What is ‘Hamster Wheel Syndrome?’
I discovered ‘Hamster Wheel Syndrome’ about 15 years ago. It’s when you’re busy, and I mean really busy, working so hard and you can’t stop or slow down. Now you’re working to keep up rather than being in control of what you do. Which reduces your effectiveness and your efficiency.
I got the idea for the name hamster wheel syndrome as I had a hamster at the time and there were occasions when she’d get a bit carried away in her wheel, the momentum would get so much it would take over. She ended up running to keep up and would flip out and land with very little finesse in the sawdust. Being curious, I used to watch to work out what caused it to happen. I realised that having put the work in to get the wheel going, it took a lot less effort to keep it going, but on the occasions it took over, then it consumed a lot more effort and concentration to stay in the wheel.
People do it too.
Even more curious I noticed at work that some people seemed to be like hamsters in a wheel; and that things had tipped and they were now in action to keep in the wheel. Their behaviour, choices and decision making were becoming more ineffective. An ever expanding to do list. Going from one meeting straight in to another, and then another. No space to think, breathe, catch up. At times you can hear this in the language someone uses – “I have to do this… I have to complete that…and if I don’t do this then [negative perceived outcome]…and I still have 3 days emails to read…and…and…”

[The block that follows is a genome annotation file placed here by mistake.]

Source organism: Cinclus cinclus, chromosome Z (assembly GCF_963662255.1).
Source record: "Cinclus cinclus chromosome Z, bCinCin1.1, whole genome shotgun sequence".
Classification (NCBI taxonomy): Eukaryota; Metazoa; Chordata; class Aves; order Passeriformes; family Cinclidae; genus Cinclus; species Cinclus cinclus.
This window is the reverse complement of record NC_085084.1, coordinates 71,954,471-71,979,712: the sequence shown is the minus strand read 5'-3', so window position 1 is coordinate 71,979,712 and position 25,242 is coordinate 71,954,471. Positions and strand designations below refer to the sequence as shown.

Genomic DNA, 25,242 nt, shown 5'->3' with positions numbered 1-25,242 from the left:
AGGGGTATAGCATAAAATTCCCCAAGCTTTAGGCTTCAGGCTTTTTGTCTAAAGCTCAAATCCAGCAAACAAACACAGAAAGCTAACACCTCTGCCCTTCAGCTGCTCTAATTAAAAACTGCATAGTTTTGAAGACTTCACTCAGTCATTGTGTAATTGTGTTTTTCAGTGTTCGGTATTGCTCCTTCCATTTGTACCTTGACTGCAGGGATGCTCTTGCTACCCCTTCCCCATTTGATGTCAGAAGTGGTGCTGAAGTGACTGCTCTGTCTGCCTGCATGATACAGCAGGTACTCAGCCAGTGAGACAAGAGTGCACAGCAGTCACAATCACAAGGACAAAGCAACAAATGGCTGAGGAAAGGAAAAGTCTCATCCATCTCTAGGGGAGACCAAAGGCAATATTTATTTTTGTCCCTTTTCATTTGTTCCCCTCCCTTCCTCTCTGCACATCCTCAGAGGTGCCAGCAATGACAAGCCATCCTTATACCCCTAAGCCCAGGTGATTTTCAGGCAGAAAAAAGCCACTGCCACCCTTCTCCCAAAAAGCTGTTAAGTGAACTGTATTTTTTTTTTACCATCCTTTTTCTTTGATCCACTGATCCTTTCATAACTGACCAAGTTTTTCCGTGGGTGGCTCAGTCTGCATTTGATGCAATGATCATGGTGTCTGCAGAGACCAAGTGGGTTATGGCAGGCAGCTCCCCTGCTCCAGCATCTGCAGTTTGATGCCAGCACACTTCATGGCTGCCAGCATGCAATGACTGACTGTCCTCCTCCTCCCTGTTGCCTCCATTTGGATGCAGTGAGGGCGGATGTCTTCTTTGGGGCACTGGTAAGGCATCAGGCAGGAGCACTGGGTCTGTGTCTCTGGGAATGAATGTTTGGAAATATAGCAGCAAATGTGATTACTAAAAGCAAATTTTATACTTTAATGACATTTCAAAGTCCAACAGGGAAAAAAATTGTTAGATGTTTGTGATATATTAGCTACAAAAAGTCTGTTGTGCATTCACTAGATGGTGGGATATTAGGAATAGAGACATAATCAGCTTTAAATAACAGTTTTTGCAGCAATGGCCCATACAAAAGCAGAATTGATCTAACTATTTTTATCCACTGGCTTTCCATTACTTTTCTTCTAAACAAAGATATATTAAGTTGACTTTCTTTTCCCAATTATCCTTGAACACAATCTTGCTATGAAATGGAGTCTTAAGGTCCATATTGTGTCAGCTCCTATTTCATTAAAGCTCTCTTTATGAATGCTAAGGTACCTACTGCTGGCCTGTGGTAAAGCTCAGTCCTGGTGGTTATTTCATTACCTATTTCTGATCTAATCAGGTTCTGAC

And how in control to you feel? Or are you responding to the system to stay in the system? Do you feel like a hamster in a wheel?
Now when my hamster’s stamina or concentration would fade, she’d flip out of the wheel. In a work context you see people burn out and get stressed out, but prior to that you see their motivation and their productivity drop. Basically you see their energy and concentration levels fall.
As a leader how do you help your staff avoid hamster wheel syndrome?
- Help your staff manage their energy and concentration levels.
- Provide clear priorities – not everything can be urgent or important, there should be a hierarchy. In fact there is a hierachy, but if you’re not clear what it is it’s because the strategy is failing in some way, or communication.
- Reward results and outcomes rather than actions and task completion.
- Role model the behaviour you want to see. And can I suggest that back to back meetings isn’t it. For 80% plus of the people in the company back to back meetings doesn’t allow for reflection, assimilation or action to be taken. They become talking shops with good intentions or a fair ground for people to show pony, neither of which is good for morale or profitability.
You can also increase your resilience and effectiveness as a leader, download our report here.